The Poacher's Son

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Rachel Anderson
Barn Owl Books
1904442714
Sept 2006
Growing up in the early years of the twentieth century, Arthur witnesses the disintegration of his family as a series of unfortunate incidents forces them from marginal respectability towards abject poverty.

Thankfully, the hand-to-mouth living described in The Poacher�s Son will be utterly remote from most modern readers� personal experience. Arthur becomes increasingly alienated by the rigid social and moral structures of the time, failing at school (his sister thrives there, but her prospects are absolutely defined and limited by her background). Instead, he is utterly absorbed by the natural world; it is this solitude that allows Arthur to become completely himself. It is a shock when the narrative lurches into the First World War and towards its bleak conclusion. Anderson allows Arthur as the narrator to seem much more eloquent than the younger self he describes; this imbues him with dignity, but it also has a distancing effect on the reader. A subtle, sombre book.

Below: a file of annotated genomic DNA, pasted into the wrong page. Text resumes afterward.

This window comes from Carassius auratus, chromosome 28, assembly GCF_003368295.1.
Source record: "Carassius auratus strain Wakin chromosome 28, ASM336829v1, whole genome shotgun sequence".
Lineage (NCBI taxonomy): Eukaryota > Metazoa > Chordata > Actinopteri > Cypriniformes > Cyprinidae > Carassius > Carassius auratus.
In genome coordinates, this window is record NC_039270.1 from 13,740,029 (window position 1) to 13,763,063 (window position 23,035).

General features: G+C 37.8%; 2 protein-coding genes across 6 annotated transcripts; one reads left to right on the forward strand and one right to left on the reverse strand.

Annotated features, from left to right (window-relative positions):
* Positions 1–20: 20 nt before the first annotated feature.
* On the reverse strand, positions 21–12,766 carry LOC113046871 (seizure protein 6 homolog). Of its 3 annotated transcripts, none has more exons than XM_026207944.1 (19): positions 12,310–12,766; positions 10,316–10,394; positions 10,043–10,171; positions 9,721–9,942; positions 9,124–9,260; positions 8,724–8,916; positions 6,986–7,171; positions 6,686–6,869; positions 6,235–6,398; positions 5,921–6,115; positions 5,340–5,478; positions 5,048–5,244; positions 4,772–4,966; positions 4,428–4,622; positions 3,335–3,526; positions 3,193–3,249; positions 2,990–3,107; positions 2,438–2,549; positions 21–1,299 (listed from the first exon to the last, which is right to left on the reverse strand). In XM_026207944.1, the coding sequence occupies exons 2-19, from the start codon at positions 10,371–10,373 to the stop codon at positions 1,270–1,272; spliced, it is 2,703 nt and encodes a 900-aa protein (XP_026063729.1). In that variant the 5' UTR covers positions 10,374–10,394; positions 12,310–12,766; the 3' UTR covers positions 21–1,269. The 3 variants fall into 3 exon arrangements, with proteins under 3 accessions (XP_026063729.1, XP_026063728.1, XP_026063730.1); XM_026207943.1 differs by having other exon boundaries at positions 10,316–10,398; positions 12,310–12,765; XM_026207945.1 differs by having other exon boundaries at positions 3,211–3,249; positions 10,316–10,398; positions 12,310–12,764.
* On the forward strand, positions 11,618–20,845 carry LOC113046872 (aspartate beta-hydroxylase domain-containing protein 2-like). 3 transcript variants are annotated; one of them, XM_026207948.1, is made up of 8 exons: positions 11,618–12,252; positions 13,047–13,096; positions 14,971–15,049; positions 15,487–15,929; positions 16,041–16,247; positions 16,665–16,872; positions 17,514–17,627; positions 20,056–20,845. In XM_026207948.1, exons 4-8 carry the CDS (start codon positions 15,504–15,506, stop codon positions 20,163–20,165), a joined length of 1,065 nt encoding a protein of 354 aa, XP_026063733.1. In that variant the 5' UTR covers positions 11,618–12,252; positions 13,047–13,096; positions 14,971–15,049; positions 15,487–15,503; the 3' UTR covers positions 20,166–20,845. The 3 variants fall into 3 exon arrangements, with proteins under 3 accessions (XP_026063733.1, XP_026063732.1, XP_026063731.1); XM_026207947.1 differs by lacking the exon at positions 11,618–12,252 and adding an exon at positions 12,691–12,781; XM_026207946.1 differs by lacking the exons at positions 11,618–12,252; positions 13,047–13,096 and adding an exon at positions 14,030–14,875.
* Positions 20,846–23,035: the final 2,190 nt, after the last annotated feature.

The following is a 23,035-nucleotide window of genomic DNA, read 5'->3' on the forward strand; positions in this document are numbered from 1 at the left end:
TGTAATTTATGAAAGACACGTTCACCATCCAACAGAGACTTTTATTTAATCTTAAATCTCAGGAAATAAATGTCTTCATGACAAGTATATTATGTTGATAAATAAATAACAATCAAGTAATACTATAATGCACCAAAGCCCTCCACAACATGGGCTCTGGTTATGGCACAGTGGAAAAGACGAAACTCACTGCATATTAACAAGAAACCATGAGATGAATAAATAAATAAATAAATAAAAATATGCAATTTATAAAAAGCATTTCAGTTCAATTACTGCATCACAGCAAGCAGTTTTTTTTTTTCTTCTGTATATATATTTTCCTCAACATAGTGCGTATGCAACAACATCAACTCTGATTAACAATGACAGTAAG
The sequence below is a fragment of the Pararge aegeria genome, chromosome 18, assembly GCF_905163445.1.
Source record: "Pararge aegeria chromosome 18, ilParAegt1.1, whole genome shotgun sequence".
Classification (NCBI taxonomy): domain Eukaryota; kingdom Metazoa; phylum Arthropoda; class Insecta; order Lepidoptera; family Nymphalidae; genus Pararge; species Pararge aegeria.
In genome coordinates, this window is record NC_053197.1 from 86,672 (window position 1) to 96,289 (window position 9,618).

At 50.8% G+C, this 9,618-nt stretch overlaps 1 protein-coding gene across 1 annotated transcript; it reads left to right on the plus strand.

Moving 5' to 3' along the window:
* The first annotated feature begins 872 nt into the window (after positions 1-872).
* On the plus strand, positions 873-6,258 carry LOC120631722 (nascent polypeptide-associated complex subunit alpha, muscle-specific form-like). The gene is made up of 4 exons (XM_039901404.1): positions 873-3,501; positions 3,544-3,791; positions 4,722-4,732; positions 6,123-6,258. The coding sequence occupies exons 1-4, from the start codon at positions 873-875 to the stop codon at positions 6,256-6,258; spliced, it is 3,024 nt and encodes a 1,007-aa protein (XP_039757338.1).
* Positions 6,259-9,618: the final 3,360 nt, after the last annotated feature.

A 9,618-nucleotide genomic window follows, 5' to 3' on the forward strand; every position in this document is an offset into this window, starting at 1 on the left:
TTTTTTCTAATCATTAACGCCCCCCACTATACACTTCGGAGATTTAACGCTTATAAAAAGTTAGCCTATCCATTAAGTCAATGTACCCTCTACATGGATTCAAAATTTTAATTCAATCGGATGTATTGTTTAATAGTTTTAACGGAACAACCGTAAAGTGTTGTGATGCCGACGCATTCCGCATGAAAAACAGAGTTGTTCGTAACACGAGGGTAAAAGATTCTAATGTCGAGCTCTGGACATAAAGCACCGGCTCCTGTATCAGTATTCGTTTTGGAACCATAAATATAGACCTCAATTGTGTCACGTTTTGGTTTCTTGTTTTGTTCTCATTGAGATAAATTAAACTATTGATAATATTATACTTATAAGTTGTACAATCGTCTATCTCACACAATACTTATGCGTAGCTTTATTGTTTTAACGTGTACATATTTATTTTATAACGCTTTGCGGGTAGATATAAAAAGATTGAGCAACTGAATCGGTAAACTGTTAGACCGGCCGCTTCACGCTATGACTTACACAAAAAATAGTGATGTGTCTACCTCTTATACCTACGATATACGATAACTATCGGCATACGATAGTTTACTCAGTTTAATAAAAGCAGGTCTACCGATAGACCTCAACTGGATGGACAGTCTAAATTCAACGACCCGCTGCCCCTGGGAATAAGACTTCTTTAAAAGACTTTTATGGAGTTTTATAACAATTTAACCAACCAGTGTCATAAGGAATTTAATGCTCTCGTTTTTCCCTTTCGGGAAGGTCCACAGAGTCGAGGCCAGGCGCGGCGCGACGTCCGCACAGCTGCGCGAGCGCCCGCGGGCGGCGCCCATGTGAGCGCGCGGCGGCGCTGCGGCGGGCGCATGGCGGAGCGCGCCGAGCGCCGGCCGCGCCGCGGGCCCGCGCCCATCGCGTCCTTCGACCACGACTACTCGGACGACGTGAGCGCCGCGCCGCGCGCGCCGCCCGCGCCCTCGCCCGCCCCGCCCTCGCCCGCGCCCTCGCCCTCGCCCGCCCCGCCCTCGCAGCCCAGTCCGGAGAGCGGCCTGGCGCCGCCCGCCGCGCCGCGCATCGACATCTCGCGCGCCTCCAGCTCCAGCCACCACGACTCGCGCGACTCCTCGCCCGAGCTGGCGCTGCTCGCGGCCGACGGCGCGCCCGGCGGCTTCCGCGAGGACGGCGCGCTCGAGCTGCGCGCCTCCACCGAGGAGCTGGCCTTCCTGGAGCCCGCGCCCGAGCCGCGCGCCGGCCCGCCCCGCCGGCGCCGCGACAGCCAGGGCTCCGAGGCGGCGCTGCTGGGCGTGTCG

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This page contains a single entry by Mai Lin Li published on January 11, 2007 4:38 PM.

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